Emaan BangashMercury Staff
While Wonder may be directed towards children, the enlightening tone and plot makes it a movie all adults should see at least once in their lives. **Wonder** portrays the difficulties of living with a disability and what it’s like to be treated differently for something a person can’t change.
Inspired by R.J Palacio’s novel and directed by Stephen Chbosky, Wonder takes place in upper Manhattan. Jacob Tremblay plays an incredibly sweet and intelligent August “Auggie” Pullman, a boy with congenital facial deformities who goes to middle school for the first time after being home-schooled by his parents. It’s hard not to feel empathy for this character from the beginning, watching him silently endure endless stares and snide comments from peers in school.
The movie opens with Auggie talking about how he looks different from other kids because of the numerous facial surgeries he’s had since he was born. These surgeries help him perform functions such as breathing and seeing, but they make him look very different from other children. He wears an astronaut helmet all the time, and when he takes it off on his first day of school, we can’t help but grit our teeth and hope for the best, even though we know he’s going to face problems.
During Auggie’s trials and tribulations interacting with children in school, there is a healthy amount of perspective from other characters in his life, such as his older sister Via, played by Izabela Vidovic, and his best friend Jack Will, played by Noah Jupe. Similar to Palacio’s novel, the movie jumps from person to person as it progresses. Instead of showing everything from Auggie’s perspective, the movie gives the audience a glimpse into the lives of other characters close to him and connects it back to his experiences. This is something Wonder does very well. Without straying too far from Auggie’s story, the other characters in his life have interesting development and backgrounds. These characters then connect to his character and his journey.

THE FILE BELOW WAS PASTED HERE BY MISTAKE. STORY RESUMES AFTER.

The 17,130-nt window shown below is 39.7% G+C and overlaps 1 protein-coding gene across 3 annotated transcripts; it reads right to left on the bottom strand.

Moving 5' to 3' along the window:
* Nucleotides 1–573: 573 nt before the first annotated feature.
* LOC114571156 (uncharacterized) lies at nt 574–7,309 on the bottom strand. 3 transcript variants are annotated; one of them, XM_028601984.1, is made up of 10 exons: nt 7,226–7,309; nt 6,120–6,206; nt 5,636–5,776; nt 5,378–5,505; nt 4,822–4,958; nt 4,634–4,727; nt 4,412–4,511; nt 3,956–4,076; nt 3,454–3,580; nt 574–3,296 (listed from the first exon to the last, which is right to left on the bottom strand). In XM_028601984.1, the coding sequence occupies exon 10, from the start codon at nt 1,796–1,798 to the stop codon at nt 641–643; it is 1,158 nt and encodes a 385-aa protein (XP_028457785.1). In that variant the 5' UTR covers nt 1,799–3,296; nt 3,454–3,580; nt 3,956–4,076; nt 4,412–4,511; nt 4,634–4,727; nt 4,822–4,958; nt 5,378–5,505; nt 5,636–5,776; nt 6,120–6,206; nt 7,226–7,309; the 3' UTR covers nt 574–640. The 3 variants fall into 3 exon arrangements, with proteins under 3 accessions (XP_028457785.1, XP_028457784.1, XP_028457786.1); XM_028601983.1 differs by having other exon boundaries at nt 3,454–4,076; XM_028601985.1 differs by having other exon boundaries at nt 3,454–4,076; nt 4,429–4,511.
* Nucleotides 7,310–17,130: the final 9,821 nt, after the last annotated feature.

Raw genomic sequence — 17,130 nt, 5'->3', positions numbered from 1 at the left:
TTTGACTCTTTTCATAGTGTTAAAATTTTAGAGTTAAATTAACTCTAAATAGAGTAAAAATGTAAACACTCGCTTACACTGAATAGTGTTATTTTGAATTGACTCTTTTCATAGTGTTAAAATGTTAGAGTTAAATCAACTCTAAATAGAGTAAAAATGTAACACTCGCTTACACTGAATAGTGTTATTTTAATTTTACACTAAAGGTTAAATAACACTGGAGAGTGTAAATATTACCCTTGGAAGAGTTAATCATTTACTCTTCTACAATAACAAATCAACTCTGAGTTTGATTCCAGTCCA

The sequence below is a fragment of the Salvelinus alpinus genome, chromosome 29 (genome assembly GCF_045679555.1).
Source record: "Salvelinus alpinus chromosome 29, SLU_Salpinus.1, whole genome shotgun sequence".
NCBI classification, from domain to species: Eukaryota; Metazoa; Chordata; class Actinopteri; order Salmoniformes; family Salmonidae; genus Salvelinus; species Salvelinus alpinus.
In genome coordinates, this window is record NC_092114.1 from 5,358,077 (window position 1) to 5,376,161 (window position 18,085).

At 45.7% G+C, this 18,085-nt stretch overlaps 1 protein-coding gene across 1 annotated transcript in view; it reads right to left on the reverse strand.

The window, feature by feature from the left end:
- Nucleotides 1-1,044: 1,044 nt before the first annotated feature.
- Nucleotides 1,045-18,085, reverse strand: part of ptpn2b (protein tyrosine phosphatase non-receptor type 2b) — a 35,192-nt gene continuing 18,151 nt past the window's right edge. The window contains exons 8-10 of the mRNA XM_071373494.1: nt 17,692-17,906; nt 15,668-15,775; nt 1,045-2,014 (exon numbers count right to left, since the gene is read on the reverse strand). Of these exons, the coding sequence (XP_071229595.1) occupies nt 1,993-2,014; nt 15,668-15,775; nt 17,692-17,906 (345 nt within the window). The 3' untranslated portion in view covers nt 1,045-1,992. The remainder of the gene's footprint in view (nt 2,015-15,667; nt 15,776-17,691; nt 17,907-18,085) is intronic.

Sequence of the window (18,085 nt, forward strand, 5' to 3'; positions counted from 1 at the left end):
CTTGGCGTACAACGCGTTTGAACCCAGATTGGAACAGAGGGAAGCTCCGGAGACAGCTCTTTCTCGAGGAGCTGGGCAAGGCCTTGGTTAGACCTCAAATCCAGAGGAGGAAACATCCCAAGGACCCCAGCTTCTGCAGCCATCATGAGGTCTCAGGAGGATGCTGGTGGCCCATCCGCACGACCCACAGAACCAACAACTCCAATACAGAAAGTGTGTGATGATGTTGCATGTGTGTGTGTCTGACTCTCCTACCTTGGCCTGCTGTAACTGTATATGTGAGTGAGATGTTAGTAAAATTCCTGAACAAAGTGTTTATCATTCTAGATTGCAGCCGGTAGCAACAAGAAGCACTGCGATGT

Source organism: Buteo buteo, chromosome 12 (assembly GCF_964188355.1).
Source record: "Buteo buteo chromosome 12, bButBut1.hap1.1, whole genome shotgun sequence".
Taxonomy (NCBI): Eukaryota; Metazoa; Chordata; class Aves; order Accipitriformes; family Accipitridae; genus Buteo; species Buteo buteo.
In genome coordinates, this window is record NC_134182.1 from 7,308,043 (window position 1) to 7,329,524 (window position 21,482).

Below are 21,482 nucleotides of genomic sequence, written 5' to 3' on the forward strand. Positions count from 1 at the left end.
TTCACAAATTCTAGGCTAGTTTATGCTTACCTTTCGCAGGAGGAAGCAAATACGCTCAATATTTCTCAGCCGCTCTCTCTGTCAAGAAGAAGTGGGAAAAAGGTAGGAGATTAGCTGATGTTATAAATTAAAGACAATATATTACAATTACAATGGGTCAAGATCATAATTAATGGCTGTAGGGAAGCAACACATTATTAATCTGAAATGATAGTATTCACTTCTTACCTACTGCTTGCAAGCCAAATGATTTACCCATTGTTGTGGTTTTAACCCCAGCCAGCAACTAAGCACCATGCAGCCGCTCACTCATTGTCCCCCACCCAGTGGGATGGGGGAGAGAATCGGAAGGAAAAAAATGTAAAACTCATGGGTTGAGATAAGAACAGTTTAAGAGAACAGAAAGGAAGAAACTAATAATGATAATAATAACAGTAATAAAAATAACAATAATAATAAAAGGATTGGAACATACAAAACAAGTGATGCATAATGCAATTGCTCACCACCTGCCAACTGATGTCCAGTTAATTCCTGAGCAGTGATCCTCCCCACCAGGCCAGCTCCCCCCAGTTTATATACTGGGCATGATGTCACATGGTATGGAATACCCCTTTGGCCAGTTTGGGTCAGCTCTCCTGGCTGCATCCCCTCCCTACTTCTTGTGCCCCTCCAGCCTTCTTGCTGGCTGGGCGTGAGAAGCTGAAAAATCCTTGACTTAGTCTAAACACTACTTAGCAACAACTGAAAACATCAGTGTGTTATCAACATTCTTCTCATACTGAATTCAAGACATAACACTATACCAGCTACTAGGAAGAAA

Auggie’s struggle to fit in and be treated the same by others is a direct reflection of how many kids in schools and social settings feel. Not only is this concept explored throughout the movie, but also that the harsh truth is that sometimes people just don’t know how to act with others who look different from them. Wonder doesn’t sugarcoat how people react to Auggie, with reactions of characters ranging from outright disgust to cautious uneasiness. It provides a realistic reflection of how many kids in the world are being ostracized or bullied for something they can’t change.
Wonder is an intense drama that enchants and inspires. The endearing and poignantly written script, the tender moments between Auggie and his family and friends and the beautiful shots that catch every emotion and feeling of each character are what make this movie so spectacular.
While Wonder is mostly a movie geared towards younger audiences, the lessons throughout the movie are just as applicable to adults as well. Ostracizing someone who is different is not exclusive to just kids in school, and people discriminate all the time, whether with race, religion, sexual orientation, etc. Wonder portrays this darker aspect of society, but also leaves audiences with a call to action: to stand up for the oppressed and to be kind to those who need it most.